• Text size Normal size text | Increase text size by 10% | Increase text size by 20% | Increase text size by 30%

Education Account
EC/SC.2/81

Administrative and Financial Matters (SCAF), 6 September 1995

I. ISSUE

1. In 1966, the Executive Committee decided to establish a Refugee Education Account outside its regular programme. Underlying this initiative was the concern to assure a more consistent and focused approach to refugee education. Over the years, the terms of reference of the Account evolved. Since 1990, its principal purpose has been to fund university/tertiary education. In the period 1991-1993, some 1,800 students per year benefited from the Education Account. In late 1993, it became evident that contributions to the Education Account would not be sufficient to maintain the programme for tertiary refugee students at existing levels. UNHCR Field Offices were instructed not to accept new students for studies to be funded through the Education Account. (It will be recalled, however, that since 1992, funds were available to enable refugee students to pursue university/higher education courses through DAFI (the Albert Einstein Refugee Initiative) sponsored by the German Government.) An appeal was issued in January 1994 to replenish the Education Account so as to cover the needs of some 1,200 ongoing students. In June 1994, a further appeal was issued; this sought to attract funding for the Account by broadening the range of initiatives (to include para-professional and vocational training) which might be funded under the Education Account. At the last annual session of the Executive Committee (October 1994), a paper was presented on the Education Account (EC/SC.2/69) which, inter alia, sought endorsement for this broader use of the Account. The Executive Committee approved this broader use.

2. The response to date to the appeal issued in June 1994 and all subsequent efforts to replenish the Education Account has not only precluded the extension of its use for the purposes approved at the last Executive Committee, but is still insufficient to fund the continuation to completion of university/tertiary education for the ongoing students, now numbering some 800.

3. As sufficient funds are no longer available in the Education Account, the immediate problem is to decide what to do about those students who are currently engaged in a course of tertiary studies hitherto funded through the Education Account. The number of such students is diminishing, as UNHCR ceased funding new students under the Education Account in December 1993.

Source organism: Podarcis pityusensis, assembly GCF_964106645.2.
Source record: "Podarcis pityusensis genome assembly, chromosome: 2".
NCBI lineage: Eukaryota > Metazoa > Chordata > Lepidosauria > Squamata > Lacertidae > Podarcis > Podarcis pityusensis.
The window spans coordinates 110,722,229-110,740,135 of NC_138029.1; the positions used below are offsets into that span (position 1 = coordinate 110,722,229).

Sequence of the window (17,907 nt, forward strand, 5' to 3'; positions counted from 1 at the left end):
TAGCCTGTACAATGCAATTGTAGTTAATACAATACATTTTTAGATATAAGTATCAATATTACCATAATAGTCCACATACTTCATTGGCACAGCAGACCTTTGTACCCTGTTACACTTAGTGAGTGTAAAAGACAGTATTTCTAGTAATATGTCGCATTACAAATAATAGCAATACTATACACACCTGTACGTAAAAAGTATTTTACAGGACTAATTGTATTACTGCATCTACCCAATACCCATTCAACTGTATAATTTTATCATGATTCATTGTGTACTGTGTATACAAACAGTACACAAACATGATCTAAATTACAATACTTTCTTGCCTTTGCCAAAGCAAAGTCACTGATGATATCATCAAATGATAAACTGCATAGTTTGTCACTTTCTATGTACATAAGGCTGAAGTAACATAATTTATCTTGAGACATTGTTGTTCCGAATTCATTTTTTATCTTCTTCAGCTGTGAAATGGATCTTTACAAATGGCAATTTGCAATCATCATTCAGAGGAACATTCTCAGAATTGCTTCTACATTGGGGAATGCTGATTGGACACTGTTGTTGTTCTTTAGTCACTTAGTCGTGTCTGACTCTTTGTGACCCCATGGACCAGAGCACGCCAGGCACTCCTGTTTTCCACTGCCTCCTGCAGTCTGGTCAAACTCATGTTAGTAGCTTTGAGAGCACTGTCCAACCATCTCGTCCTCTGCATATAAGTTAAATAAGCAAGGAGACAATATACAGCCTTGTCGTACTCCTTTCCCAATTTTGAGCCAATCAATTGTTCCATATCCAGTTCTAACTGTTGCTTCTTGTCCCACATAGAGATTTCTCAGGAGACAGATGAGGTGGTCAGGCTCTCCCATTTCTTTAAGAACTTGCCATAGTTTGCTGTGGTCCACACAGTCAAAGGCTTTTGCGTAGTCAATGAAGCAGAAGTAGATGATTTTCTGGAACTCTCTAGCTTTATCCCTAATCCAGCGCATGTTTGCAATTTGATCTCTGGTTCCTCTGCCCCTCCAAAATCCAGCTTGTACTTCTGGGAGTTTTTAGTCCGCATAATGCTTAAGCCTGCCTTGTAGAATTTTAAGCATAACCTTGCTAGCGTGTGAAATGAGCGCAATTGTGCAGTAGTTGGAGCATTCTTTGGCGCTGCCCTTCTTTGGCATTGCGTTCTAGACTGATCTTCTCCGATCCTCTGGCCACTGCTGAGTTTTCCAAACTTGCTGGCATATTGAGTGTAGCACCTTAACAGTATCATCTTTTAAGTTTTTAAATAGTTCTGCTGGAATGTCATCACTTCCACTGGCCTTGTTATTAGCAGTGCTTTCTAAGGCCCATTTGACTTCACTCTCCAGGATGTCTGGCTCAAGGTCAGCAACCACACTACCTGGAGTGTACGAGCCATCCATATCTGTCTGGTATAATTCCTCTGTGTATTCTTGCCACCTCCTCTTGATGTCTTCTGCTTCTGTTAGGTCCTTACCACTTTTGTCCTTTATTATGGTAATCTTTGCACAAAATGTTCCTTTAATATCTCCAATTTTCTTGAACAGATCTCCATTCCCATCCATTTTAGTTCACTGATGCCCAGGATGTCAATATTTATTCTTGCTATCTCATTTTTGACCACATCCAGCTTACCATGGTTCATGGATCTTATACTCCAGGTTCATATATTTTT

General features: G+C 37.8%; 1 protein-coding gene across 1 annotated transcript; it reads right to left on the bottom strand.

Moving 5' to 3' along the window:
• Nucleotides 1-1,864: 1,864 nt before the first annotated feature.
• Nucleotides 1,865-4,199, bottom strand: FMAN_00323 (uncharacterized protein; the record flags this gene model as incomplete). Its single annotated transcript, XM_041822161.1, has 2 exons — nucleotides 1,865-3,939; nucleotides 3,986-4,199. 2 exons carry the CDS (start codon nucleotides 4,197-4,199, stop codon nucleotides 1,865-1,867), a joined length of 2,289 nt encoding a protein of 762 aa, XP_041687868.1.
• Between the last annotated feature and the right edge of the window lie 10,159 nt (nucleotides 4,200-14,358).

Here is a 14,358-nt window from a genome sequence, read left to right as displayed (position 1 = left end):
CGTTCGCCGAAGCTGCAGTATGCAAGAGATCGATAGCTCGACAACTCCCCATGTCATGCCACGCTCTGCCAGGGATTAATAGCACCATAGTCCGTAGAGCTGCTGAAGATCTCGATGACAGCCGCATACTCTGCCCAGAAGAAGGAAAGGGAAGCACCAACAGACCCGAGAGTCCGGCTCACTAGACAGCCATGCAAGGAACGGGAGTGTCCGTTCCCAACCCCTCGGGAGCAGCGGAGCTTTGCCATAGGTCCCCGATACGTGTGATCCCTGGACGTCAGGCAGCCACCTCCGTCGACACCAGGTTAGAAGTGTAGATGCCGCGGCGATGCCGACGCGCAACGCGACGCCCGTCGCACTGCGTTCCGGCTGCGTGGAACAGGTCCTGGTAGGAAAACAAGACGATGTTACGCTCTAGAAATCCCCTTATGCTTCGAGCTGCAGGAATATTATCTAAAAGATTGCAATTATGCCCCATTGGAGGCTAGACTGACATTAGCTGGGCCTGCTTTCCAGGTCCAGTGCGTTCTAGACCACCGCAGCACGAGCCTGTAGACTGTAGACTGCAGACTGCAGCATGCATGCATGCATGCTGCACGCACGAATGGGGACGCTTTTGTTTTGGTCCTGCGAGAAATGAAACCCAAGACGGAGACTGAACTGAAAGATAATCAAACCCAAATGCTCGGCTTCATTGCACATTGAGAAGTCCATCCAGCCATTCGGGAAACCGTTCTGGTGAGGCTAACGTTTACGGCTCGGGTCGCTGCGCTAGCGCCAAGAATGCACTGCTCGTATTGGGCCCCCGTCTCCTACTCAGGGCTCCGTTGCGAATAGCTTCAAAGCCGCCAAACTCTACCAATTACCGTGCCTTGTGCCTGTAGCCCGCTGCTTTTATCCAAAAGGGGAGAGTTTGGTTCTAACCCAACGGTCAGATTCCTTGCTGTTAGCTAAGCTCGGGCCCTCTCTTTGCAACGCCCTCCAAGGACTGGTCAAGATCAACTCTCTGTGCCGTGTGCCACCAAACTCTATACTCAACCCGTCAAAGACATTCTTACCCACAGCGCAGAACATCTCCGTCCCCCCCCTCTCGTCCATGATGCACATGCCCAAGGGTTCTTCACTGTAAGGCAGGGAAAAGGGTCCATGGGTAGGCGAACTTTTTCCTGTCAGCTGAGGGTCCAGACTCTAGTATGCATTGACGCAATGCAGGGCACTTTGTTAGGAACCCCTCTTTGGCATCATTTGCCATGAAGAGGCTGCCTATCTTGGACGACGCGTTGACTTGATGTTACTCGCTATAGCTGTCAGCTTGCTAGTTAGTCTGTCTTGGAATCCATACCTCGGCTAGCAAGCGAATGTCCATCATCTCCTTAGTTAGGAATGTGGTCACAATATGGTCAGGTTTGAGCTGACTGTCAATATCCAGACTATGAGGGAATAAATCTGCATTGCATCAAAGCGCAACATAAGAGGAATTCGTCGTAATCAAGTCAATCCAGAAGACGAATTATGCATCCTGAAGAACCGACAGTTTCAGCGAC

The numbers of students under the Account who would still require assistance, and the resources required are as follows:

1995 800 students $ 1.7 million
1996 500 students $ 1.0 million
1997 250 students $ 0.5 million

These figures and related resources update those found in document A/AC.96/845/Part I. In view of the funds carried over from 1994 under the Education Account, and contributions received, the outstanding requirements for 1995 amount to $ 0.8 million.

II. PROPOSALS

4. In order to address this issue, there are three theoretical options:

Option 1: The Office would discontinue assistance to the refugee students.

Comment: This option would mean that the investment already made in these students would be lost; in addition to the disappointment and hardship which the students would suffer, the Office feels a moral obligation to assist these students complete their studies.

Option 2: The Office would seek to obtain further trust funds to replenish the Education Account.

Comment: While the Office is committed to seeking further funds for the Education Account, its lack of notable success to date in this regard would suggest that this second option does not provide a realistic base for planning purposes.

Option 3: The Office would be allowed, exceptionally, to charge to General Programmes, the expenditure still to be incurred in relation to these students, and which cannot be met through the Education Account.

Comment: UNHCR supports this option. If this is accepted, UNHCR would still continue its efforts to obtain contributions to the Education Account, as well as explore ways for funding under a similar trust fund (e.g., DAFI), for these students. The Office would report to the Executive Committee on expenditure that nevertheless had to be incurred under the General Programmes for this remaining group of tertiary students. UNHCR, in favouring the third option, is also conscious of the need to have some predictability as to the source of funding for these students, should they be allowed to continue their studies.

The Office of the High Commissioner would appreciate the guidance of the Executive Committee on this matter.

• DONATE NOW •